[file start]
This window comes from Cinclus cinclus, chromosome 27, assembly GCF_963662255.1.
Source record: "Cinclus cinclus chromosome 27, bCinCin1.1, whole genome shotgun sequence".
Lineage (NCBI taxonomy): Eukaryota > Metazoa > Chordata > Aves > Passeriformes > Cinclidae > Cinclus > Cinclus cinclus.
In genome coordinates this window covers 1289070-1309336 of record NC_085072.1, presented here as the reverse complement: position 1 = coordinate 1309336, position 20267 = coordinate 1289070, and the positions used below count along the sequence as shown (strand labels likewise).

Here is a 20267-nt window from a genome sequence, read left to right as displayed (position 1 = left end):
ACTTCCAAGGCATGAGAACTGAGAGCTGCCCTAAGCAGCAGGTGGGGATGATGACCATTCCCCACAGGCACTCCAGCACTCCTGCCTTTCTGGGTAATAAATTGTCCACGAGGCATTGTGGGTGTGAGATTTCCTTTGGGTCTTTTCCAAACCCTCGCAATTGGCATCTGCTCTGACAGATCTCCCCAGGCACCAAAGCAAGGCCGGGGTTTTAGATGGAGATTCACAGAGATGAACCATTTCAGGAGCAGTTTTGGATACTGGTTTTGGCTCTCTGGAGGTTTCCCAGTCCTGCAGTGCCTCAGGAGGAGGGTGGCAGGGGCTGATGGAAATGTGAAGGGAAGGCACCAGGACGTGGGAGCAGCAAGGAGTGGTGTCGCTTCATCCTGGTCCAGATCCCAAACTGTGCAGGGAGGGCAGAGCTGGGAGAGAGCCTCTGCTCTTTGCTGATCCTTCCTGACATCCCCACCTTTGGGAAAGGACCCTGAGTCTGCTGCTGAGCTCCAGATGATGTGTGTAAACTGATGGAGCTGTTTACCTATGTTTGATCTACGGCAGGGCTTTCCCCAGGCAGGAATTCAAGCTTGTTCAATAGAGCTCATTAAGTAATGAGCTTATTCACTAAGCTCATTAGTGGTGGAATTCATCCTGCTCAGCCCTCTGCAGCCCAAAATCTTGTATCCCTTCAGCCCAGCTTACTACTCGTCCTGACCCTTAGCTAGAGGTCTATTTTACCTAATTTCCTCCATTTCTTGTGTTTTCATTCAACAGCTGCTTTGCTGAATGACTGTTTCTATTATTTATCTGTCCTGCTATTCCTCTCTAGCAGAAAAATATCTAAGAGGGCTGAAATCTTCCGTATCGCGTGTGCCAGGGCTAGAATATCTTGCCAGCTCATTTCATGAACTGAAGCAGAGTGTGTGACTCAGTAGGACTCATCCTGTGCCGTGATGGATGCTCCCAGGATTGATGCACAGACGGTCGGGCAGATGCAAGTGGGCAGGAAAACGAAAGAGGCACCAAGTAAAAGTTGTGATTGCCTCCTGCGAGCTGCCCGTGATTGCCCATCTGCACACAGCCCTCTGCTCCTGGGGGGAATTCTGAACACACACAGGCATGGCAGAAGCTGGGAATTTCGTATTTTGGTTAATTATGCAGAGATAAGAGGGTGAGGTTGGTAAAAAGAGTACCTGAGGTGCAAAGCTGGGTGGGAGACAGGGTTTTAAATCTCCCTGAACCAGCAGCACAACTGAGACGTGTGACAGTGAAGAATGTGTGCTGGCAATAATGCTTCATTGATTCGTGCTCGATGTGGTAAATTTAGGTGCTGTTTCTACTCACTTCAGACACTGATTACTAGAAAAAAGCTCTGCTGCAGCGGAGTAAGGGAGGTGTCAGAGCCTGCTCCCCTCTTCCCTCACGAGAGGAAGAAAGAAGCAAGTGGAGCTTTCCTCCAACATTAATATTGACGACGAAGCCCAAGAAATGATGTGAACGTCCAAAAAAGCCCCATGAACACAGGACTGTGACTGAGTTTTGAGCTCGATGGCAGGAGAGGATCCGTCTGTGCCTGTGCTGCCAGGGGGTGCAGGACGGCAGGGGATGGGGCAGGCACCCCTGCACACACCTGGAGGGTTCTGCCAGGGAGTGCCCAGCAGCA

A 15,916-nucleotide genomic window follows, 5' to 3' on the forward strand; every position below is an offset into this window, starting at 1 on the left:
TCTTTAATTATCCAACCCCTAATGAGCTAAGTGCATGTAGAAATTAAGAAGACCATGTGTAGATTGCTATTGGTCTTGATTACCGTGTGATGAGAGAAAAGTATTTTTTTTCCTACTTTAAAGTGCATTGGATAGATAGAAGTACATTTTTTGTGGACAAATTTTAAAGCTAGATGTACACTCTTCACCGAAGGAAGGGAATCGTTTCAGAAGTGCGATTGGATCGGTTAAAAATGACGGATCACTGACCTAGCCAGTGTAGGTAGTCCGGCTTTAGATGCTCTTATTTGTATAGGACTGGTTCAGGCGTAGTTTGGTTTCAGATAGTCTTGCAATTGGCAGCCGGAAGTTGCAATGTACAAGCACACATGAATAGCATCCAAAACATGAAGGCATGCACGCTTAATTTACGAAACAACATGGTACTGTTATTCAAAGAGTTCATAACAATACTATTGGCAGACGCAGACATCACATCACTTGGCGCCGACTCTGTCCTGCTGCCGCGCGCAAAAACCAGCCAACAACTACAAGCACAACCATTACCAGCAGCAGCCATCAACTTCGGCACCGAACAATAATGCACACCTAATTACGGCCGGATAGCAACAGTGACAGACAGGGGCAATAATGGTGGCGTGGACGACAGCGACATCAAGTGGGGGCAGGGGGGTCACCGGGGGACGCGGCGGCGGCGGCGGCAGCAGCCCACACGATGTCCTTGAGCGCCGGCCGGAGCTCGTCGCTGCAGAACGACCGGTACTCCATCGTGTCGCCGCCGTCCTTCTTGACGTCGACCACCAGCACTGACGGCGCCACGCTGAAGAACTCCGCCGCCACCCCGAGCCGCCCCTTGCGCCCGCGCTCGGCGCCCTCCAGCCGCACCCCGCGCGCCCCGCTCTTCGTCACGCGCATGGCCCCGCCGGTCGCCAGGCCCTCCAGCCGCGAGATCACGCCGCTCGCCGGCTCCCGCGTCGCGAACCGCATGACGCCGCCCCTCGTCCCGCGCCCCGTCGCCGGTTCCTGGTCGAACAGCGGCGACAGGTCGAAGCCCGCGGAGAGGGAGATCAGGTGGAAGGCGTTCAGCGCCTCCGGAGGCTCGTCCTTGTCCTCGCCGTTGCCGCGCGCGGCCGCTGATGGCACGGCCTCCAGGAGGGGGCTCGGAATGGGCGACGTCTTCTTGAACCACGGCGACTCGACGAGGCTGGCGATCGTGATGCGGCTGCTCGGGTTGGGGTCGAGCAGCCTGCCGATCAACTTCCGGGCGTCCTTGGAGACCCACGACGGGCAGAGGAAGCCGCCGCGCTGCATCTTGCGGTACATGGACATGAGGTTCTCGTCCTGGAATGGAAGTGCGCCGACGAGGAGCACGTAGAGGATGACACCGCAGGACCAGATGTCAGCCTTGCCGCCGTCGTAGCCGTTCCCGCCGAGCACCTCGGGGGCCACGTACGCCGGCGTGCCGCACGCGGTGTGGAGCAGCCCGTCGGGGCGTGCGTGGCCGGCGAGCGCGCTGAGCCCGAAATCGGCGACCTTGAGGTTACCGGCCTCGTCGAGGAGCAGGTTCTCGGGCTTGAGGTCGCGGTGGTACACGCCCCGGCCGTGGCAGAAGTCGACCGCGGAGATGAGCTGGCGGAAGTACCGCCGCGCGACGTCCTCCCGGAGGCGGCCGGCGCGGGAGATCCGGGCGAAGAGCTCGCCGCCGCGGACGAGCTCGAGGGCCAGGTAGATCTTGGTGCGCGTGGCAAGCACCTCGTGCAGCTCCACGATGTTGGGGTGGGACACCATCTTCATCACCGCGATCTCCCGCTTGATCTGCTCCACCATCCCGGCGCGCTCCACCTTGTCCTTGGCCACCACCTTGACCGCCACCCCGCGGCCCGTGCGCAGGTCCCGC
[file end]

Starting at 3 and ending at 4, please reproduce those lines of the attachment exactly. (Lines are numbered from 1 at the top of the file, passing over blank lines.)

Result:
Lineage (NCBI taxonomy): Eukaryota > Metazoa > Chordata > Aves > Passeriformes > Cinclidae > Cinclus > Cinclus cinclus.
In genome coordinates this window covers 1289070-1309336 of record NC_085072.1, presented here as the reverse complement: position 1 = coordinate 1309336, position 20267 = coordinate 1289070, and the positions used below count along the sequence as shown (strand labels likewise).